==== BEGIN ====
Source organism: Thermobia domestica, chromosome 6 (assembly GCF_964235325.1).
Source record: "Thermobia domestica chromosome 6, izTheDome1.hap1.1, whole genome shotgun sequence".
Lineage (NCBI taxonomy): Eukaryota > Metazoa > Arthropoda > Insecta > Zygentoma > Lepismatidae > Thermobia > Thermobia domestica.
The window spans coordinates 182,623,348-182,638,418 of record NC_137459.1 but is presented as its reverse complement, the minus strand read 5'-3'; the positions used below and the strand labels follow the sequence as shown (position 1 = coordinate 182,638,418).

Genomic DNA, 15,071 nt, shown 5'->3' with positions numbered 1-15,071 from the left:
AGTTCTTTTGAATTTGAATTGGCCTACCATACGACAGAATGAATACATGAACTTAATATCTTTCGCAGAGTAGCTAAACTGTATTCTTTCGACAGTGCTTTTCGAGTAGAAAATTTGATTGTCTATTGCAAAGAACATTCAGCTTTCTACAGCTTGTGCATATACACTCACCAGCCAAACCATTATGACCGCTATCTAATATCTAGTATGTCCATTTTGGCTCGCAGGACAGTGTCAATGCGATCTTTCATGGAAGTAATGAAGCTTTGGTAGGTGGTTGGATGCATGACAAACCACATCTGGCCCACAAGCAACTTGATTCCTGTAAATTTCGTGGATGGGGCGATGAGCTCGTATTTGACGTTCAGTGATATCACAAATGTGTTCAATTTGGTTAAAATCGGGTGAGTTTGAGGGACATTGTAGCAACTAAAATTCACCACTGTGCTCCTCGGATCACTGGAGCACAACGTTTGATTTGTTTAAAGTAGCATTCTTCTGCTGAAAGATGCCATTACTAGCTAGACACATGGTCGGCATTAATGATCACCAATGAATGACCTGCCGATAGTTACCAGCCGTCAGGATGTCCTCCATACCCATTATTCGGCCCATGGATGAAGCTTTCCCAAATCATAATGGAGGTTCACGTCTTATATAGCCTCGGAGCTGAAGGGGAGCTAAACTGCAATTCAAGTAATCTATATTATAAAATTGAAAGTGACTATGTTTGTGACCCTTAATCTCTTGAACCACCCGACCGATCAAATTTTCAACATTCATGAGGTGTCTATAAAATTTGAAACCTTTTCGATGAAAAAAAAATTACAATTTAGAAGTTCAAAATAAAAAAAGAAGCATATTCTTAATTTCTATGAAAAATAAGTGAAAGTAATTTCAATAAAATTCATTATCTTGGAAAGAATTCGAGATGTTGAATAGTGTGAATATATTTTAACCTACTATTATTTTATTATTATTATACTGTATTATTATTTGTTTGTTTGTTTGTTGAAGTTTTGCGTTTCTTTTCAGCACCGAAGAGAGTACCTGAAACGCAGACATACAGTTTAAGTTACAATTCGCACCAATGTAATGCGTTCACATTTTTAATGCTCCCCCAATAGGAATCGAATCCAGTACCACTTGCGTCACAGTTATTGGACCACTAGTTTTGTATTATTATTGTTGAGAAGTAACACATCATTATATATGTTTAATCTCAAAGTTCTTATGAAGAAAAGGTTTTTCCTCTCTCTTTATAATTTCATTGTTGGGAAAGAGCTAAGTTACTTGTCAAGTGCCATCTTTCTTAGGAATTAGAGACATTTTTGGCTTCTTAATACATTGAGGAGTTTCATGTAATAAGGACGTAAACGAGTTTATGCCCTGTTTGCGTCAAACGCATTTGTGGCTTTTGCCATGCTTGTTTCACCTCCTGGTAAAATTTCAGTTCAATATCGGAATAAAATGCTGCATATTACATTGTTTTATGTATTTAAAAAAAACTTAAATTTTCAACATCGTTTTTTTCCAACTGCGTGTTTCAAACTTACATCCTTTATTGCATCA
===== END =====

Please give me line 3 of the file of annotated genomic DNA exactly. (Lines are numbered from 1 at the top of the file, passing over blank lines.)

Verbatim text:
Lineage (NCBI taxonomy): Eukaryota > Metazoa > Arthropoda > Insecta > Zygentoma > Lepismatidae > Thermobia > Thermobia domestica.